Although coming to a mutual custody agreement with your co-parent is ideal, it’s not always possible. The child custody attorneys at Thomas, Conrad & Conrad help clients understand how non-custodial parents’ visitation rights may play out depending on the specific circumstances. Learning about the different types of child custody and visitation in Pennsylvania can help you make the most of the time you spend with your children and protect their interests.
Types Of Custody In Pennsylvania
When awarding child custody and visitation, Pennsylvania courts consider several factors to determine what’s in the best interest of the child. Also called shared custody, joint physical custody is an arrangement in which both parents spend time with the child. It’s not always 50/50, and both parents may also have legal custody, which gives both of them the right to make important medical, educational, and religious decisions for their children. When one parent has primary physical custody, the co-parent and other family members may be granted visitation.
Judges rarely grant sole custody with no visitation. As long as it is safe for the children, courts encourage both parents to spend quality time with their children. Grandparents may also petition for partial custody and visitation. If parents are unmarried, the father may have to prove paternity.
What Is Visitation?
Visitation is the right to see and spend quality time with your children. Visitation rights are usually awarded to non-custodial parents in Pennsylvania, except when it may be harmful or dangerous for the children. In these cases, a court may award supervised visitation.
Custody And Visitation Schedules
A good family law attorney may be able to help you and your co-parent reach a custody and visitation agreement on your own. If one parent has primary physical custody of the children, a visitation schedule should be outlined in this agreement. Your custody and visitation agreement may include:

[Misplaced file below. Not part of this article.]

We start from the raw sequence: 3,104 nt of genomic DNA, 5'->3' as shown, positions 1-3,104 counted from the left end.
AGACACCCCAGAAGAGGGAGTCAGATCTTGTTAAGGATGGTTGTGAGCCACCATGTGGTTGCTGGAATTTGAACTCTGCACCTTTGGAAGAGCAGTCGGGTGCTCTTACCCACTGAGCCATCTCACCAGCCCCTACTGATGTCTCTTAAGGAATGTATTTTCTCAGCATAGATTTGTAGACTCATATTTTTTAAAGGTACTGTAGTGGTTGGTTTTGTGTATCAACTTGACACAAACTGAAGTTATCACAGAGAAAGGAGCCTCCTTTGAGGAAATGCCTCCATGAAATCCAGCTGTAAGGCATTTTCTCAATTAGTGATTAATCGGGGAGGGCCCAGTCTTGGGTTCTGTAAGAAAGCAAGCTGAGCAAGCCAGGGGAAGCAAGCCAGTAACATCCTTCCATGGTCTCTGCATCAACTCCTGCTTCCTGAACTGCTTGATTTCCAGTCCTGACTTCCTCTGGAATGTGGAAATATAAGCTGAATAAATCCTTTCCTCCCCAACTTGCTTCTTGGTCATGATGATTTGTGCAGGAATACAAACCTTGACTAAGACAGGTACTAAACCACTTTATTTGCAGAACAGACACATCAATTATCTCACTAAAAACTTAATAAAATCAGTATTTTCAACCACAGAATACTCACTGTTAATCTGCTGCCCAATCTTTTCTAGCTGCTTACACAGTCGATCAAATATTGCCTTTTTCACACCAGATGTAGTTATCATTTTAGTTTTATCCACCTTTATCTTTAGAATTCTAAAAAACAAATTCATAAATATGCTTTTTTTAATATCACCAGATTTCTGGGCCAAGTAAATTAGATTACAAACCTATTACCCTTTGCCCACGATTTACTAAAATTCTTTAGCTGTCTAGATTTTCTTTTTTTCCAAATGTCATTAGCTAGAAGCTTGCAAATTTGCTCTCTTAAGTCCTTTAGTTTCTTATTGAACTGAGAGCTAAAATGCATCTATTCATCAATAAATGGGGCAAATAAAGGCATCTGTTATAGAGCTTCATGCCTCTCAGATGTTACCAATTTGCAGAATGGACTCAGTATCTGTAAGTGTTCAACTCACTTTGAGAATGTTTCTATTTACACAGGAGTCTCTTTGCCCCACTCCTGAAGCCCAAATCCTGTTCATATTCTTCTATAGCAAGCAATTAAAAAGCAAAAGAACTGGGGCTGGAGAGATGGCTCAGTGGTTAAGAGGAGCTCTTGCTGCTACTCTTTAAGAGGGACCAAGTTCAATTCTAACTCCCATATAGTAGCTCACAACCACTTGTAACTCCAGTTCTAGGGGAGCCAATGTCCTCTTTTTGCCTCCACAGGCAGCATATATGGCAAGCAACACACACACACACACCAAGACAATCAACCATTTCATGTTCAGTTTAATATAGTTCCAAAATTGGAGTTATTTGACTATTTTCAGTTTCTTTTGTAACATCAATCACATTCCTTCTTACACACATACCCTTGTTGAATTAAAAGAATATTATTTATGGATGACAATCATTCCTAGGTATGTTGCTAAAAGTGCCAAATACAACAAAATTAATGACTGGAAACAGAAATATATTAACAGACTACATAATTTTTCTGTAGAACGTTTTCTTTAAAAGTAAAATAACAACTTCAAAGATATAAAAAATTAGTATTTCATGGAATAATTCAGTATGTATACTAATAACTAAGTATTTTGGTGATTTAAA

- A schedule that specifies where the children will reside during the week and on weekends
- The days and times visitation begins and ends
- Transportation arrangements to and from visitation
- A schedule dictating which holidays and vacations the children will spend with each parent
- Specifics about how a non-custodial parent may be involved with their children, such as at sporting and school events
What If You Can’t Agree On Custody And Visitation?
If you’re unable to come to a reasonable agreement on your own, a judge will determine a custody and visitation schedule. Whether you’re the custodial or non-custodial parent, it’s important to keep in mind that it is illegal to deny visitation in violation of a valid court order. A custodial parent is not allowed to deny visitation because the co-parent didn’t pay child support or simply because they don’t believe the child should spend time with them. Conversely, a non-custodial parent is required to follow the terms of the order and may not withhold the child from the custodial parent. For either party to amend any custody or visitation agreement, they must petition the court.
When a non-custodial parent is deemed unready to spend time alone with their children, supervised visitation may be granted. Supervised visitation is not taken lightly by courts in Pennsylvania. Some common reasons supervised visitation may be ordered include a history of child abuse, domestic violence, and drug or alcohol addiction.
Supervised visitation can be conducted in several ways. Visits must be supervised by another adult, who may be a neutral party like a social worker or a trusted friend or relative who ensures the well-being of the child is protected. Regardless of who supervises visits, that person will be responsible for documenting the parent’s and child’s behavior and progress.
Once a supervisor has been selected, the location where visits will take place is decided. In many cases, supervised visitation can be in a relative’s or friend’s home. In some cases, the court may determine that visits need to take place at a visitation center such as a family or human services organization. This type of supervised visitation is typically mandated when there is a history of abuse or a risk of the parent absconding with the children. If visits go well over time, you may petition the court to amend your child custody order to allow for unsupervised visits.
Contact A Child Custody Attorney To Learn More About Visitation Rights
If you have questions about child custody and visitation rights, our experienced family law attorneys at Thomas, Conrad, and Conrad can help. Call our Bethlehem office at 610-867-2900 or contact us online to schedule a free consultation today. We serve clients throughout eastern Pennsylvania.